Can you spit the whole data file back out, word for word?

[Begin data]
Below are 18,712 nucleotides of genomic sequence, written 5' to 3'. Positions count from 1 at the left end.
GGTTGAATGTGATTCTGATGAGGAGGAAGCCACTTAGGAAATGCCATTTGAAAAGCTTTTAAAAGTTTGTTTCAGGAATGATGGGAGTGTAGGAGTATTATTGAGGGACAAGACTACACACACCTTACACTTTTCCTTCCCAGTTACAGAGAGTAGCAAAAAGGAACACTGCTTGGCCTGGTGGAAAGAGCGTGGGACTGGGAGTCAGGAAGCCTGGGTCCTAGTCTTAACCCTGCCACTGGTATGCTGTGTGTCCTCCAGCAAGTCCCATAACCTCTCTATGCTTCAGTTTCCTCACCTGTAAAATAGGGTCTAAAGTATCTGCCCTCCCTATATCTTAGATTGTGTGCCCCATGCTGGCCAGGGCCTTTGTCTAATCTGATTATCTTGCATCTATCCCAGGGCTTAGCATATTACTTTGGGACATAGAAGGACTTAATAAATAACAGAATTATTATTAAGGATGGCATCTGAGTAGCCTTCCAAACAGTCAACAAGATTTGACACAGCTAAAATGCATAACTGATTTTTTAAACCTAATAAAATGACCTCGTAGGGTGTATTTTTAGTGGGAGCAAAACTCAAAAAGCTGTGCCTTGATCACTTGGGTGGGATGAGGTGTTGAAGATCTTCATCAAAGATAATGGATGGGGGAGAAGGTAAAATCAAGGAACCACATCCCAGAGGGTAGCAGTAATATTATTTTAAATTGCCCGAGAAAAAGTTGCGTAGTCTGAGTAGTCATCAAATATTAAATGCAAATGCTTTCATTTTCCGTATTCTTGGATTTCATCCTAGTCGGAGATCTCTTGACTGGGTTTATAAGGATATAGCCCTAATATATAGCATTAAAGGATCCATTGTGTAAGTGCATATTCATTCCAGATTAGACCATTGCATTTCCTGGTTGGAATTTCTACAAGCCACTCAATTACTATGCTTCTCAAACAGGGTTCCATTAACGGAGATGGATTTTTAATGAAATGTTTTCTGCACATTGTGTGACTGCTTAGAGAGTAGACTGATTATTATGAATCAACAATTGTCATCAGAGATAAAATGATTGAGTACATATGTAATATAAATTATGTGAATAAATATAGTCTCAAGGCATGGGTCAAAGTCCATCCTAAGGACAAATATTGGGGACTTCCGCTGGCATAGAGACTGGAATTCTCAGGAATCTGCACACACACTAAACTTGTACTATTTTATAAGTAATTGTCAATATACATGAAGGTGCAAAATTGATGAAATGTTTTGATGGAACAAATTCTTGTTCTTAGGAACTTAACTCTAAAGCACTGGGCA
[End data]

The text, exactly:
Below are 18,712 nucleotides of genomic sequence, written 5' to 3'. Positions count from 1 at the left end.
GGTTGAATGTGATTCTGATGAGGAGGAAGCCACTTAGGAAATGCCATTTGAAAAGCTTTTAAAAGTTTGTTTCAGGAATGATGGGAGTGTAGGAGTATTATTGAGGGACAAGACTACACACACCTTACACTTTTCCTTCCCAGTTACAGAGAGTAGCAAAAAGGAACACTGCTTGGCCTGGTGGAAAGAGCGTGGGACTGGGAGTCAGGAAGCCTGGGTCCTAGTCTTAACCCTGCCACTGGTATGCTGTGTGTCCTCCAGCAAGTCCCATAACCTCTCTATGCTTCAGTTTCCTCACCTGTAAAATAGGGTCTAAAGTATCTGCCCTCCCTATATCTTAGATTGTGTGCCCCATGCTGGCCAGGGCCTTTGTCTAATCTGATTATCTTGCATCTATCCCAGGGCTTAGCATATTACTTTGGGACATAGAAGGACTTAATAAATAACAGAATTATTATTAAGGATGGCATCTGAGTAGCCTTCCAAACAGTCAACAAGATTTGACACAGCTAAAATGCATAACTGATTTTTTAAACCTAATAAAATGACCTCGTAGGGTGTATTTTTAGTGGGAGCAAAACTCAAAAAGCTGTGCCTTGATCACTTGGGTGGGATGAGGTGTTGAAGATCTTCATCAAAGATAATGGATGGGGGAGAAGGTAAAATCAAGGAACCACATCCCAGAGGGTAGCAGTAATATTATTTTAAATTGCCCGAGAAAAAGTTGCGTAGTCTGAGTAGTCATCAAATATTAAATGCAAATGCTTTCATTTTCCGTATTCTTGGATTTCATCCTAGTCGGAGATCTCTTGACTGGGTTTATAAGGATATAGCCCTAATATATAGCATTAAAGGATCCATTGTGTAAGTGCATATTCATTCCAGATTAGACCATTGCATTTCCTGGTTGGAATTTCTACAAGCCACTCAATTACTATGCTTCTCAAACAGGGTTCCATTAACGGAGATGGATTTTTAATGAAATGTTTTCTGCACATTGTGTGACTGCTTAGAGAGTAGACTGATTATTATGAATCAACAATTGTCATCAGAGATAAAATGATTGAGTACATATGTAATATAAATTATGTGAATAAATATAGTCTCAAGGCATGGGTCAAAGTCCATCCTAAGGACAAATATTGGGGACTTCCGCTGGCATAGAGACTGGAATTCTCAGGAATCTGCACACACACTAAACTTGTACTATTTTATAAGTAATTGTCAATATACATGAAGGTGCAAAATTGATGAAATGTTTTGATGGAACAAATTCTTGTTCTTAGGAACTTAACTCTAAAGCACTGGGCA